What do the different Levels in dance mean?

How children understand the use of levels in dance will depend on their age group.

The Early Years

In the Early Years their focus will be about discriminating the difference between the three Levels of High, Medium and Low. This could involve children individually making shapes or creating movements that happen at each of the levels.

It could also include the children observing how their body looks different or the same at each level as they make shapes. Alternatively, they could focus on how their body feels. Which Level uses the most amount of effort.

using Levels in dance

To children of this age, identifying Levels as a part of how they use the Space, is an important part of developing the vocabulary to communicate about dance. They need to have opportunities to talk about their own dances and how they are moving their bodies.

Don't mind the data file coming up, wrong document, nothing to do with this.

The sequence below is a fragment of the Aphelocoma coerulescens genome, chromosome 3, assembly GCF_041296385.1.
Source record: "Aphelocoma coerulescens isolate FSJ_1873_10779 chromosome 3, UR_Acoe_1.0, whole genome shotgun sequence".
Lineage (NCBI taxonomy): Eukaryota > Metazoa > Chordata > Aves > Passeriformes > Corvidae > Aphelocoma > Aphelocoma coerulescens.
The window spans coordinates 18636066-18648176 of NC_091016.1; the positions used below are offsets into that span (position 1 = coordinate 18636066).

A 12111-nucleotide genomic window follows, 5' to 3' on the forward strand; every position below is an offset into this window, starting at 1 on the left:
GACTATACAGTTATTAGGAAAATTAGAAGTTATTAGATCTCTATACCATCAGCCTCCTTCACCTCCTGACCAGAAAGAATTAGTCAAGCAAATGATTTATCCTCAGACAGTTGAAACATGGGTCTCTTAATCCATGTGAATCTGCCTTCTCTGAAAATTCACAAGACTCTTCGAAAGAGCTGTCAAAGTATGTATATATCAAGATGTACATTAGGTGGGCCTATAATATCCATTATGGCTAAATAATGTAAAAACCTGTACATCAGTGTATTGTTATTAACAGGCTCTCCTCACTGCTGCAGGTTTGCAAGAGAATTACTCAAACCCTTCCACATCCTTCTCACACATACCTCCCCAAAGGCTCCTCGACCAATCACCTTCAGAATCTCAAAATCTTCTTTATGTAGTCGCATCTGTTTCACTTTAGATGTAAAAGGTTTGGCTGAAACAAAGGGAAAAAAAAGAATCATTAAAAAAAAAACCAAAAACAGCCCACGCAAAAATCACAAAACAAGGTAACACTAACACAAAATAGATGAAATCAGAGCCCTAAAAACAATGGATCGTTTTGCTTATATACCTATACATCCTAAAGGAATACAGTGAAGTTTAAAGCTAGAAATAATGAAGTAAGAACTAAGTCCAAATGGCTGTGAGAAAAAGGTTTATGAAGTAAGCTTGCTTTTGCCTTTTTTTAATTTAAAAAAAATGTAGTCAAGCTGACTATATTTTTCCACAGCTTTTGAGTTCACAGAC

This new vocabulary also gives them the words to describe what they are seeing when other children move. This helps to develop their ability to interpret and make sense of what they are observing.

Try asking questions that encourage children to explain what they are seeing and experiencing. Draw their attention to their sensory experience of movement.

How did it feel to move on a low level?

Which parts of your body were pressing against the ground?

Was the surface of the ground rough or smooth? How did that feel as you were dancing?

Did the level you were moving on change how much energy you had? Did it make you move faster or slower? Smoother or jerkier?

Years 3 &4

At this age children are exploring levels from a more structural perspective. They investigate transitioning between levels and how the contrast between the levels can be explored.

Children will look at shape making on different levels with other dancers. They will develop balance skills by exploring these shapes and movement as they connect a range of body parts.